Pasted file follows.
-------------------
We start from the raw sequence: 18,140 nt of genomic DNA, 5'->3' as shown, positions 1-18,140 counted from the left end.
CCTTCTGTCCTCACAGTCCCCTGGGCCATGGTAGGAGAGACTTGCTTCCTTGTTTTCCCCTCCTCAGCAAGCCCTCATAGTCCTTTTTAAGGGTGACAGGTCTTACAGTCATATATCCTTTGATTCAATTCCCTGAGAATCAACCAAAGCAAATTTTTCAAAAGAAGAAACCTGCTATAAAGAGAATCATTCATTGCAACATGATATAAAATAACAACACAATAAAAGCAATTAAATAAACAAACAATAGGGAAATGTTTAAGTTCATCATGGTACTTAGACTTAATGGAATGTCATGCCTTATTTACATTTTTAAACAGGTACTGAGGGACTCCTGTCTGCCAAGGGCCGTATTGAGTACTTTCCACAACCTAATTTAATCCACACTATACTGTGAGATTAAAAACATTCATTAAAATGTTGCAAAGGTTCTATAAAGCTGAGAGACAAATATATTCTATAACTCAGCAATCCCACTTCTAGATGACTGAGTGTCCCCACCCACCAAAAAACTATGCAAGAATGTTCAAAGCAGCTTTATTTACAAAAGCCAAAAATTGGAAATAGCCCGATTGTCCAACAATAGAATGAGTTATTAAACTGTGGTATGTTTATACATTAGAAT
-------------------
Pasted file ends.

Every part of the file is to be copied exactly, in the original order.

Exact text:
We start from the raw sequence: 18,140 nt of genomic DNA, 5'->3' as shown, positions 1-18,140 counted from the left end.
CCTTCTGTCCTCACAGTCCCCTGGGCCATGGTAGGAGAGACTTGCTTCCTTGTTTTCCCCTCCTCAGCAAGCCCTCATAGTCCTTTTTAAGGGTGACAGGTCTTACAGTCATATATCCTTTGATTCAATTCCCTGAGAATCAACCAAAGCAAATTTTTCAAAAGAAGAAACCTGCTATAAAGAGAATCATTCATTGCAACATGATATAAAATAACAACACAATAAAAGCAATTAAATAAACAAACAATAGGGAAATGTTTAAGTTCATCATGGTACTTAGACTTAATGGAATGTCATGCCTTATTTACATTTTTAAACAGGTACTGAGGGACTCCTGTCTGCCAAGGGCCGTATTGAGTACTTTCCACAACCTAATTTAATCCACACTATACTGTGAGATTAAAAACATTCATTAAAATGTTGCAAAGGTTCTATAAAGCTGAGAGACAAATATATTCTATAACTCAGCAATCCCACTTCTAGATGACTGAGTGTCCCCACCCACCAAAAAACTATGCAAGAATGTTCAAAGCAGCTTTATTTACAAAAGCCAAAAATTGGAAATAGCCCGATTGTCCAACAATAGAATGAGTTATTAAACTGTGGTATGTTTATACATTAGAAT